1973 Opel GT rear 3/4
1973 Opel GT Mecum

There is a fair bit of room behind the seats, but you’ll be frustrated to find that there is not an opening trunk lid out back (again, just like in a Corvette). Arguably the GT’s best party trick, though, is its headlights. They’re not so much “pop up” headlights as they are “pop over,” as they rotate sideways. And they don’t rotate at the touch of a button. You have to yank on a lever next to your right knee with your own, God-given muscles. One less electrical thing to worry about.

The Opel GT hit dealers in 1968. Despite sharing the showroom floor with Buicks, a lack of brand recognition in the U.S., and overly modest ads like “Our car may not win at Le Mans or Sebring, but it’s great if you just want to have some fun,” the GT sold reasonably well and found nearly 12,000 American buyers in 1969. Even with those encouraging numbers and with Maxwell Smart driving an Opel in the final season of Get Smart, a few things came together to kill the car in just a few short years. Emissions regulations were strangling performance, and the upcoming bumper regulations for 1974 would require a major redesign. Plus, the Datsun 240Z turned the affordable sports car world on its ear in 1970. The GT quietly disappeared after 1973.

Opel GTs haven’t gained much more than a cult following in the 40-plus years since, and they have never commanded much money. And despite their accessibility and fun-per-dollar, they surprisingly aren’t very popular with younger buyers. The buyer interest measured by Hagerty shows 45 percent are Baby Boomers, 30 percent are Gen Xers, and 15 percent are Millennials, which is a lower percentage of young folks than the market as a whole.

Those who do buy Opel GTs, however, seem to be willing to pay more and more for them. At Mecum Kissimmee in January, a lovely orange 1971 GT, which we rated at #2 (Excellent) sold at no reserve for a whopping $23,100, which is the highest price we’ve seen for one. A handful of GTs have also sold well on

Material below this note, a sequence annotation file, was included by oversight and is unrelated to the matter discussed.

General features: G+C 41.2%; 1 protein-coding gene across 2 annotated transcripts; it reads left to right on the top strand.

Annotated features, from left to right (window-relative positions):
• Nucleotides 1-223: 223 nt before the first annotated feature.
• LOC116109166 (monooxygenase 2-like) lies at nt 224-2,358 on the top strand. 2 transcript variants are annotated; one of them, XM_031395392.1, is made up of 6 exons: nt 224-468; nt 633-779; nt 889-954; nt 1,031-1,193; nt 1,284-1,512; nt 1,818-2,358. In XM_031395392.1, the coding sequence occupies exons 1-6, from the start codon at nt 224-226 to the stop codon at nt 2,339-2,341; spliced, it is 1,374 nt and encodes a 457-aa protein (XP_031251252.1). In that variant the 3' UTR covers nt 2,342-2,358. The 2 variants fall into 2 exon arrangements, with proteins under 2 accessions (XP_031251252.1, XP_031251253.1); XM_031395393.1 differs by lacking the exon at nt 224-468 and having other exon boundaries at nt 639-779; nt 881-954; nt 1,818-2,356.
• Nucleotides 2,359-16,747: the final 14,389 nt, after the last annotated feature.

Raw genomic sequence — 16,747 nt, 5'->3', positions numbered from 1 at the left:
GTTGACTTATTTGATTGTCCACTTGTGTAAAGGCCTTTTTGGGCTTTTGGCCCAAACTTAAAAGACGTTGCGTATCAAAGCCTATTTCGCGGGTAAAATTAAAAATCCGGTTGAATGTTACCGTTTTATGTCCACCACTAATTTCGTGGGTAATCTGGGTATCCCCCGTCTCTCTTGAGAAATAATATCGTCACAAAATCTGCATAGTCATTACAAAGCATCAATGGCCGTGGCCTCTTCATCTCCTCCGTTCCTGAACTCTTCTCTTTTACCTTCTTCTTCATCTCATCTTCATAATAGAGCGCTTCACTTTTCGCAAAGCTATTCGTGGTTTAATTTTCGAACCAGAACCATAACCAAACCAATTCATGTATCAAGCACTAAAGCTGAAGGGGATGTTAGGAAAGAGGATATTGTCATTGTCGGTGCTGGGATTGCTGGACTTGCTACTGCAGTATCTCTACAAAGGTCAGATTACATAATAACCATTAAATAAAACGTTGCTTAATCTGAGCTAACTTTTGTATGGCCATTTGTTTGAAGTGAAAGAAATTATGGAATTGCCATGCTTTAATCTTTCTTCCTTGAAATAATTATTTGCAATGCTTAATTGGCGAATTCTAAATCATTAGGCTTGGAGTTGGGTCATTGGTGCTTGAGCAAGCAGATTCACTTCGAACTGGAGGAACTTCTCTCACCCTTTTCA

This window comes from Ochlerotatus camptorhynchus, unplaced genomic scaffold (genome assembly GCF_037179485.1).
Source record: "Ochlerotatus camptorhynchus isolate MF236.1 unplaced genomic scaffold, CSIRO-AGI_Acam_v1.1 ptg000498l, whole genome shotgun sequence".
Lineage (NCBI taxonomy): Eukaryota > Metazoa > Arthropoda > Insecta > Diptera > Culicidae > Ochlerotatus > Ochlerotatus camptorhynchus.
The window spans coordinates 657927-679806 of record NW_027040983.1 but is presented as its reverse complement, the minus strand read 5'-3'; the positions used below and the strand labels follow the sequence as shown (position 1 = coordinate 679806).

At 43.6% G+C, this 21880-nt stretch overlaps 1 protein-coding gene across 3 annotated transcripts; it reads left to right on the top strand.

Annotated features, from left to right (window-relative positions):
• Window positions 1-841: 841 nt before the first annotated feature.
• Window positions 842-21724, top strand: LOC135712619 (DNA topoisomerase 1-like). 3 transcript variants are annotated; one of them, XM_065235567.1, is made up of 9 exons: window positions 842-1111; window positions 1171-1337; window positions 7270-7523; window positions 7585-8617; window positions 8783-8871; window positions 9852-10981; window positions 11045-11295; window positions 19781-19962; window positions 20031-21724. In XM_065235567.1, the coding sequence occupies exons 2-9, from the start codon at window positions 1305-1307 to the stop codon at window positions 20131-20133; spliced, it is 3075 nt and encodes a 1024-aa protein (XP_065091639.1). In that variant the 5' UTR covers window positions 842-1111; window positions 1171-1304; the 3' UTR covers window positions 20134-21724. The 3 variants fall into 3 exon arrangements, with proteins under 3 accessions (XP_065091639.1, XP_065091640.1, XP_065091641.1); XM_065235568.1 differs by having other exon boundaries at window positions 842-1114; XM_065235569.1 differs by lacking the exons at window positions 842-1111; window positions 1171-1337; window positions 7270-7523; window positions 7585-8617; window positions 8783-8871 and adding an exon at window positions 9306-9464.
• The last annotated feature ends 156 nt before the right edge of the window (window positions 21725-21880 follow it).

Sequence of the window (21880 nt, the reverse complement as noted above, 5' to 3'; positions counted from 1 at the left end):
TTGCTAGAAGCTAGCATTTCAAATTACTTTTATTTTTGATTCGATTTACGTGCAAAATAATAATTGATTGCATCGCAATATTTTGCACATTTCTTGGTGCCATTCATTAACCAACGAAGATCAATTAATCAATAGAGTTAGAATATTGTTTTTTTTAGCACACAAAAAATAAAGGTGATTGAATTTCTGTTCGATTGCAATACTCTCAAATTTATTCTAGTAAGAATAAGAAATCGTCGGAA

1971 Opel GT engine
1971 Opel GT RM Sotheby’s
1971 Opel GT interior
1971 Opel GT RM Sotheby’s

1971 Opel GT hood
1971 Opel GT RM Sotheby’s

The average condition #2 value was up 4.3 percent at the end of last year to $17,100, which is an increase of over $2000 from five years ago. Currently, a best-in-the-world #1 (Concours) Opel GT is worth $26,700, and the current #3 (Good) value is $8700, well within entry-level territory. With the upcoming release of new Hagerty Price Guide values, however, Opel GTs will be up across the board, and #3 cars will break five figures for the first time. Although prices have jumped, our data doesn’t indicate that they’ll be rising too much higher, and Opel GTs still represent a lot of quirk, style, and fun for not a whole lot of money.

If shopping for one of these baby Franco-German-American Corvettes, keep in mind that bodies are quite prone to rust and that minor trim or other little bits are so hard to find that it might be worth buying a junkyard donor car just for the parts. Major components, though, can be found at places like Opel GT Source in California. The engine has a tiny three-quart sump, so check oil regularly. Overheating and vapor lock are not uncommon problems. And beware of amateurish performance mods.

If you keep all of that in mind and buy yourself the right car, you’ll not only have a fun classic ride, you’ll likely have the only Opel at Cars and Coffee.

1971 Opel GT REAR 3/4
1971 Opel GT RM Sotheby’s
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    A well and properly restored Opel GT, will bring in more these days. Recent 1973 Opel GT sale on bring a trailer exceeds 30K